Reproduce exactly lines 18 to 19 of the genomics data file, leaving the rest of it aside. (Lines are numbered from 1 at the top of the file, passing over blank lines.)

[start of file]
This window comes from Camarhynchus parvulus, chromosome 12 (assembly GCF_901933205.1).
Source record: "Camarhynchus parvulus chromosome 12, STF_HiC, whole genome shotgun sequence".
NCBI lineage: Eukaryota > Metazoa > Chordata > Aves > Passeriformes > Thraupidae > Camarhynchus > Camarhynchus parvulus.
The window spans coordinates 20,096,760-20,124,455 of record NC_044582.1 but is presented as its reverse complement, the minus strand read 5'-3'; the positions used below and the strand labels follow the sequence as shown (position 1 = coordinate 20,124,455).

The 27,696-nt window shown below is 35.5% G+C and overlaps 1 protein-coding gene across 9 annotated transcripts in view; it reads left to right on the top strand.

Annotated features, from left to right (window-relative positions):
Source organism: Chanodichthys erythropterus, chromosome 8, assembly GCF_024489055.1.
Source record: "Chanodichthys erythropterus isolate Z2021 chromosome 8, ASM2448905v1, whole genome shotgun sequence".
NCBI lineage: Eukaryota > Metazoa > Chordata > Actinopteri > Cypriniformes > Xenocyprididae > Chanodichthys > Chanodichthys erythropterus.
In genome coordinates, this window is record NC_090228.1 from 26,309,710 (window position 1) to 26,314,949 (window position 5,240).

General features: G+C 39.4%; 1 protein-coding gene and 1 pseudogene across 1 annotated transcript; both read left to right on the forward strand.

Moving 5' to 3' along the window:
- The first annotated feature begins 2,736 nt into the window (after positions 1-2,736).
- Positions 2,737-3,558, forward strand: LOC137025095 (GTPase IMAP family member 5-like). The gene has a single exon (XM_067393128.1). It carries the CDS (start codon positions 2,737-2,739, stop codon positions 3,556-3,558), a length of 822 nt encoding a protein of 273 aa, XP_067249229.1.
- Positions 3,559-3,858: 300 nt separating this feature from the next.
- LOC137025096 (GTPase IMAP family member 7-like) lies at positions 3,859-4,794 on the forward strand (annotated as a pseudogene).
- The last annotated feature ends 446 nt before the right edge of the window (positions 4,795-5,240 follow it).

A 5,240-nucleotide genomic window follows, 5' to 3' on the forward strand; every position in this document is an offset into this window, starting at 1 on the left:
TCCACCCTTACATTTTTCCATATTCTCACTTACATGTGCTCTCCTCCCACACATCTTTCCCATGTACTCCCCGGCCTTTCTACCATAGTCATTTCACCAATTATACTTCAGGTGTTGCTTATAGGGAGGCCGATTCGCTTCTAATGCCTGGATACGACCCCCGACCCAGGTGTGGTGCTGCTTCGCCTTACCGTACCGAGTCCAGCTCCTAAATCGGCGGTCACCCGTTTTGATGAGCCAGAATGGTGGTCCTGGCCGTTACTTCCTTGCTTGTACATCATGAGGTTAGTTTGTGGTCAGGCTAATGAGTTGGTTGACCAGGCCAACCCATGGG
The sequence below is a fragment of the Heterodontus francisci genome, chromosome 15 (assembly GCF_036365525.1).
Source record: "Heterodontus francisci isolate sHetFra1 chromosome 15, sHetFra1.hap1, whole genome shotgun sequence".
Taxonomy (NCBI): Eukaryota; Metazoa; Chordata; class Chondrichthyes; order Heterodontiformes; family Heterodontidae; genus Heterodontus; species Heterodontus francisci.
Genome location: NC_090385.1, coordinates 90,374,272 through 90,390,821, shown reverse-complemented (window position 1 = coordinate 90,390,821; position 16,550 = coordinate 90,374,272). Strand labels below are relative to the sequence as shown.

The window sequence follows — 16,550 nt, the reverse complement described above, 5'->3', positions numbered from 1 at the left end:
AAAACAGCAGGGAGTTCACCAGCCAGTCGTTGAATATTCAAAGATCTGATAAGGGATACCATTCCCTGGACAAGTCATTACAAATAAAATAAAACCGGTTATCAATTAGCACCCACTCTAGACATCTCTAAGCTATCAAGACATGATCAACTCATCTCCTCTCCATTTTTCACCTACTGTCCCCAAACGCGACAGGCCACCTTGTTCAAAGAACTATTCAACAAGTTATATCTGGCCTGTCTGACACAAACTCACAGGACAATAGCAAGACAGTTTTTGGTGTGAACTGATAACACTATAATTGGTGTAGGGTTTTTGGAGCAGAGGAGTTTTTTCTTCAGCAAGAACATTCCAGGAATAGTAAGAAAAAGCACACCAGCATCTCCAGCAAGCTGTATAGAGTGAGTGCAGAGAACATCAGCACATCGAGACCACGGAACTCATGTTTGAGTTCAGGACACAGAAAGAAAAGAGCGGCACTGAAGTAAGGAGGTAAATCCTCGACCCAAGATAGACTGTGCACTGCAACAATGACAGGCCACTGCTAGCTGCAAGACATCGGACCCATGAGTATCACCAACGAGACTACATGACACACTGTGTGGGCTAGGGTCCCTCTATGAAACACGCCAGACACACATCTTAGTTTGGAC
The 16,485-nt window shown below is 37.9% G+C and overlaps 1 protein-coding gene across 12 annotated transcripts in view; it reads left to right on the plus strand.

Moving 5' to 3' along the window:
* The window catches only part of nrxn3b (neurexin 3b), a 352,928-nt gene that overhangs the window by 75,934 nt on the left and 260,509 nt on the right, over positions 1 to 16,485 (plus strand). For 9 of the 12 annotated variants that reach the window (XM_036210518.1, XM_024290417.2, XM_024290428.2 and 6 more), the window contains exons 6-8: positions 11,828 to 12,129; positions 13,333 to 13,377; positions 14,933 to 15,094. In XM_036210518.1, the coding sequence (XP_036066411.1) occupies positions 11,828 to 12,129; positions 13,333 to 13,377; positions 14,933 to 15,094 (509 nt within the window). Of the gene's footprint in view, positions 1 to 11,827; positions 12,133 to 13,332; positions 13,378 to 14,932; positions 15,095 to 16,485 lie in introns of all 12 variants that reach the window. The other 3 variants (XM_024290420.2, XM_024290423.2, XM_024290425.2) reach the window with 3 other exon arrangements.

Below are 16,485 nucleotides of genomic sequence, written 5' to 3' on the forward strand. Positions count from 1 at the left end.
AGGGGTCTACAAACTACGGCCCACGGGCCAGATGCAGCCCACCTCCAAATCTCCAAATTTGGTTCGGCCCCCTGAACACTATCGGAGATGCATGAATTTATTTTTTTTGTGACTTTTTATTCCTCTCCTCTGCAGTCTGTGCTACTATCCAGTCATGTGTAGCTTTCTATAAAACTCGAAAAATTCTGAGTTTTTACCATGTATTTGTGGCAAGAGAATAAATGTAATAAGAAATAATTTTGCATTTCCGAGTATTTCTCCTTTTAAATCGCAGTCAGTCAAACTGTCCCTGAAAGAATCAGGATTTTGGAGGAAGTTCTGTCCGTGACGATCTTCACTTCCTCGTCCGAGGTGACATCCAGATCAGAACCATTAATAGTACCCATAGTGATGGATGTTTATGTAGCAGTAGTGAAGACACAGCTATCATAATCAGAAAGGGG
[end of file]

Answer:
A 5,240-nucleotide genomic window follows, 5' to 3' on the forward strand; every position in this document is an offset into this window, starting at 1 on the left:
TCCACCCTTACATTTTTCCATATTCTCACTTACATGTGCTCTCCTCCCACACATCTTTCCCATGTACTCCCCGGCCTTTCTACCATAGTCATTTCACCAATTATACTTCAGGTGTTGCTTATAGGGAGGCCGATTCGCTTCTAATGCCTGGATACGACCCCCGACCCAGGTGTGGTGCTGCTTCGCCTTACCGTACCGAGTCCAGCTCCTAAATCGGCGGTCACCCGTTTTGATGAGCCAGAATGGTGGTCCTGGCCGTTACTTCCTTGCTTGTACATCATGAGGTTAGTTTGTGGTCAGGCTAATGAGTTGGTTGACCAGGCCAACCCATGGG